MODESTO -- High school students from Canada, Mexico and closer to home did crafts with neighborhood kids at The Salvation Army Red Shield Center in south Modesto on Friday. The play date, as well as their ride to the center using city buses, was meant to give them a boots-on-the-ground feel for the problems of the poor.
Their mission: Find ways to help.
The teens are with Modesto Sister Cities International, one of six groups given grants by the U.S. State Department to help teens create grass-roots programs to address problems of poverty and the environment.
This week, four high schoolers from Modesto met here with three teens from Vernon, Canada, and five from Aguas Calientes, Mexico two of Modesto's seven sister cities, said local leader Adrian Harrell.
They made play puppets with the Red Shield kids and the group donated a puppet theater to the center, which is adjacent to Hanshaw Middle School.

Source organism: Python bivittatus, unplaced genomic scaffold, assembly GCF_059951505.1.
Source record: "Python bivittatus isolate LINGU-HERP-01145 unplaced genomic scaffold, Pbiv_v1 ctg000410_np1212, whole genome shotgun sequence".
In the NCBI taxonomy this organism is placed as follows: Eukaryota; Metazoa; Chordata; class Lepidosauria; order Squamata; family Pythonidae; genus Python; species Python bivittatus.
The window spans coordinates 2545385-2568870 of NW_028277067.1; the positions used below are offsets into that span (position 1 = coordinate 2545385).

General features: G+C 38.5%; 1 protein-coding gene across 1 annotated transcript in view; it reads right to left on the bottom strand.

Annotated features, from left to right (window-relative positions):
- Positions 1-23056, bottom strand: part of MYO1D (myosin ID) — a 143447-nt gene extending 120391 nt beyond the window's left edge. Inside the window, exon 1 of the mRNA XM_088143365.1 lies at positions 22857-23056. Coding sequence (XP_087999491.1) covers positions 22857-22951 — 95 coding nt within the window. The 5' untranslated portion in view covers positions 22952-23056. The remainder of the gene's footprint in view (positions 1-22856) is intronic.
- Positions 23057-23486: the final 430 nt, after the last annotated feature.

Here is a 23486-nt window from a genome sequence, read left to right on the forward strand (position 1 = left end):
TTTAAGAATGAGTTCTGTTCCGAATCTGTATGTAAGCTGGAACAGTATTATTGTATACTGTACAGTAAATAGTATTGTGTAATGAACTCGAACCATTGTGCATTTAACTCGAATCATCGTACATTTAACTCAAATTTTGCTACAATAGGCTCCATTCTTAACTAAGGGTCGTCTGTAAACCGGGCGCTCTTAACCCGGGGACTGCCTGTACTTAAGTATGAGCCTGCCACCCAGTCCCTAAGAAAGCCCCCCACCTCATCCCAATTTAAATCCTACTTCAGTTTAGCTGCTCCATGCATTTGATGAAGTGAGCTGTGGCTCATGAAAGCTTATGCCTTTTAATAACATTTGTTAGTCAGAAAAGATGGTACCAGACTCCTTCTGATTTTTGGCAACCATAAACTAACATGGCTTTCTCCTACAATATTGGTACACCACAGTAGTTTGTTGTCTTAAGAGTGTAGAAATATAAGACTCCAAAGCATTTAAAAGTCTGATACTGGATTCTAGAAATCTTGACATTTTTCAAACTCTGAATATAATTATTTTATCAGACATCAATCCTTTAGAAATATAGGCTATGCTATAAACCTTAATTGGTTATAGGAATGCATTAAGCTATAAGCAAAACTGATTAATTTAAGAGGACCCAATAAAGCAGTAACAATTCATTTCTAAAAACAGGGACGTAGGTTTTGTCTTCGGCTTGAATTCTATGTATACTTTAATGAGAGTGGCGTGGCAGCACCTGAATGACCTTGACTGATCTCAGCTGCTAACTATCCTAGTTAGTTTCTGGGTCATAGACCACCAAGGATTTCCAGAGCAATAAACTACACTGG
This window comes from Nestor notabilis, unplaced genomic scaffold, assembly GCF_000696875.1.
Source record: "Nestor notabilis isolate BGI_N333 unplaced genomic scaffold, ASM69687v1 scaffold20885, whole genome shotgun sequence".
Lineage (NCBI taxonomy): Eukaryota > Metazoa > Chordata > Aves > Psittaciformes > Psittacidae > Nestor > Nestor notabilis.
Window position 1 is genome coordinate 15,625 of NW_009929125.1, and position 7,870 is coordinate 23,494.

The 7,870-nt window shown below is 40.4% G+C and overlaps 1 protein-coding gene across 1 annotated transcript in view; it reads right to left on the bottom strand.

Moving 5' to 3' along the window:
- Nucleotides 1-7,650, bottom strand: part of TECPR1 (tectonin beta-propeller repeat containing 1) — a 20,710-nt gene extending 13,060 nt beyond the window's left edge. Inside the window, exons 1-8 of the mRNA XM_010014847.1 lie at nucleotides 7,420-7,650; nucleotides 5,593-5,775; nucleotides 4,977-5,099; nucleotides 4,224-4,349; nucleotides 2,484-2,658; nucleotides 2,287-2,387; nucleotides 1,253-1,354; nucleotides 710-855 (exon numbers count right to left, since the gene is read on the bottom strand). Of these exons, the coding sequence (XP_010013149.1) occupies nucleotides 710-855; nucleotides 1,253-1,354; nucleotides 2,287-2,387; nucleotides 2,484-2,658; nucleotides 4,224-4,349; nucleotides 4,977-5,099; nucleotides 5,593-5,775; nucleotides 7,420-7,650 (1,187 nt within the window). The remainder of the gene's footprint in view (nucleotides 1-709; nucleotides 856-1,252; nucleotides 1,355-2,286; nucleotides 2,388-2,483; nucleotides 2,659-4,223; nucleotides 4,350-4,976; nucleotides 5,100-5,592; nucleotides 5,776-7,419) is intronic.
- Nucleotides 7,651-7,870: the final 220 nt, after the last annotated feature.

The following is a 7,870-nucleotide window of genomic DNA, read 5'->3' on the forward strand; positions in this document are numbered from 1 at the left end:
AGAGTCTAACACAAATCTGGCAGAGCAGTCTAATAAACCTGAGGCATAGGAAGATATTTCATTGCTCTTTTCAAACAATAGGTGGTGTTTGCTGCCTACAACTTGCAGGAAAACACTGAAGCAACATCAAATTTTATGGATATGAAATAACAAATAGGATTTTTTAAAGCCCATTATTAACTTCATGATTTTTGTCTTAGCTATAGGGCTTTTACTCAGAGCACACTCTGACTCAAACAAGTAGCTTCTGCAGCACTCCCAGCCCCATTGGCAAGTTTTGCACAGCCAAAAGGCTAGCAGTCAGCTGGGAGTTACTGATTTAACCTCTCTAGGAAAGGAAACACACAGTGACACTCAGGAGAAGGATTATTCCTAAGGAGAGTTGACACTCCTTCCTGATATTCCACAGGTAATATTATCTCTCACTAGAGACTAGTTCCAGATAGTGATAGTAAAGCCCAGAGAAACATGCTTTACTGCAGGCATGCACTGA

Teens from Canada said Modesto's farmers market and the tasty fruit grown locally were the highlights of their trip. Tanner Lorenson, 15, of Vernon said her group plans to focus on water conservation for its project. Tanner said her home area has the least amount of water, "but we use the most."
Froylán Gonzalez Sanchez said his town of Aguas Calientes needs more opportunities for youth in programs like this. Plans are forming, but he hopes to get more students to apply to programs such as Sister Cities, and to work on their English skills.
Modestan Zane Hanson, 15, said his group decided to recruit 25 bilingual high school students to mentor English learners in junior high. Hanson said he realized English skills would help kids throughout their lives, improving access to jobs and education.
Project overseer Rosie Raya said members of Hanson's group plan to draw mentors from high school social clubs to be sure the effort will survive after they've graduated. Having it designed and run by kids, she said, will be key to its success. "It's driven by their passion," Raya said.
Next, most of the group will travel to Washington, D.C., to learn how government tries to help those in poverty. The teens have a year to develop and implement plans for homegrown solutions.
Bee education reporter Nan Austin can be reached at firstname.lastname@example.org or (209) 578-2339.